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AI can boost employee productivity, while souring workplace behavior

For all of its hyped benefits, could artificial intelligence bring a toxic atmosphere into the workplace? To some degree, the answer is ‘yes,’ says research firm Gartner.

Artificial intelligence (AI) is increasingly making its way into the workplace, with virtual personal assistants (VPAs) and other forms of chatbots now augmenting human performance in many organizations. The research firm predicts that, by 2021, 70 percent of organizations will assist their employees’ productivity by integrating AI in the workplace. In response, this development will prompt 10 percent of organizations to add a digital harassment policy to workplace regulation.

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Programmers work at the Maluuba Inc. office in Waterloo, Ontario, Canada, on Wednesday, Dec. 16, 2015. Several leading Canadian researchers and professors have defected to U.S. tech companies such as Google. Already members of the country's AI community are trying to protect what they helped build. A startup called Maluuba, which makes technology that helps computers talk, is opening a research office in Montreal; the University of Toronto has opened a startup accelerator and this fall launched a program dedicated to AI research. Photographer: James MacDonald/Bloomberg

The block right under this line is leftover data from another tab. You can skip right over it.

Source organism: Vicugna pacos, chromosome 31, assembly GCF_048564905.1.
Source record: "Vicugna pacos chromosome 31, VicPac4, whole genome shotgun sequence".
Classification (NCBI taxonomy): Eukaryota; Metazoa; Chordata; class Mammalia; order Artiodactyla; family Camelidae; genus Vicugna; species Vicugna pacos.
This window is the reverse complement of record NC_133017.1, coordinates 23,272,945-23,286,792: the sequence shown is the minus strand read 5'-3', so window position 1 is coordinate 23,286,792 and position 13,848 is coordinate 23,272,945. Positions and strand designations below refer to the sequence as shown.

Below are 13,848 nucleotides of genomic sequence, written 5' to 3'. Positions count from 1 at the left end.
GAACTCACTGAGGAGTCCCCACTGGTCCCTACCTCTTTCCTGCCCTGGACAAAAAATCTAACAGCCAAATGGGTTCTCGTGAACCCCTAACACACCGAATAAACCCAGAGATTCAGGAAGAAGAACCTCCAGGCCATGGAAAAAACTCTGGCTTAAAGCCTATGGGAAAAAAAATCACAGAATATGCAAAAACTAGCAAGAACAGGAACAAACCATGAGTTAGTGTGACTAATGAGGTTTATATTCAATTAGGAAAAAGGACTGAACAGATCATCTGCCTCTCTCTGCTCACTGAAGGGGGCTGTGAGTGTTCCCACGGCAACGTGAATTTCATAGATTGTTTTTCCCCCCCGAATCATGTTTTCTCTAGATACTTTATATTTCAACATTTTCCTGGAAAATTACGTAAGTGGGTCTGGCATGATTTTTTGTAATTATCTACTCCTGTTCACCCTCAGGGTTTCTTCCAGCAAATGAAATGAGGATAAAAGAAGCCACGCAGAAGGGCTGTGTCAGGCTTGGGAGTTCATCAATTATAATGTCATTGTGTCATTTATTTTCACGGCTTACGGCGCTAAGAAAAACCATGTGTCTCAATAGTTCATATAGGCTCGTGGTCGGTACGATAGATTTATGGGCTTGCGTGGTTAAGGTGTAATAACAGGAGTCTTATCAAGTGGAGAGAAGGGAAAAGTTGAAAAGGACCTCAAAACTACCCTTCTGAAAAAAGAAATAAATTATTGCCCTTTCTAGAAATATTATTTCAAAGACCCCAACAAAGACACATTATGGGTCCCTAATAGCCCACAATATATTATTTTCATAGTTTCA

“Digital workplace leaders will proactively implement AI-based technologies such as virtual assistants or other NLP-based conversational agents and robots to support and augment employees’ tasks and productivity,” explains Helen Poitevin, senior research director at Gartner. “However, the AI agents must be properly monitored to prevent digital harassment and frustrating user experiences.”

According to Gartner’s research, past incidents have shown that poorly designed assistants cause frustration among employees. That can prompt bad behavior and abusive language toward the VPA.

“This can create a toxic work environment, as the bad habits will eventually leak into interactions with co-workers,” said Ms. Poitevin.

Recent experiments have also shown that people’s abusive behavior toward AI technologies can translate into how they treat the humans around them. Poitevin says organizations should consider this when establishing VPAs in the workplace and train the assistants to respond appropriately to aggressive language.

“They should also clearly state that AI-enabled conversational agents should be treated with respect, and give them a personality to fuel likability and respect. Finally, digital workplace leaders should allow employees to report observed cases of policy violation,” Poitevin stresses.

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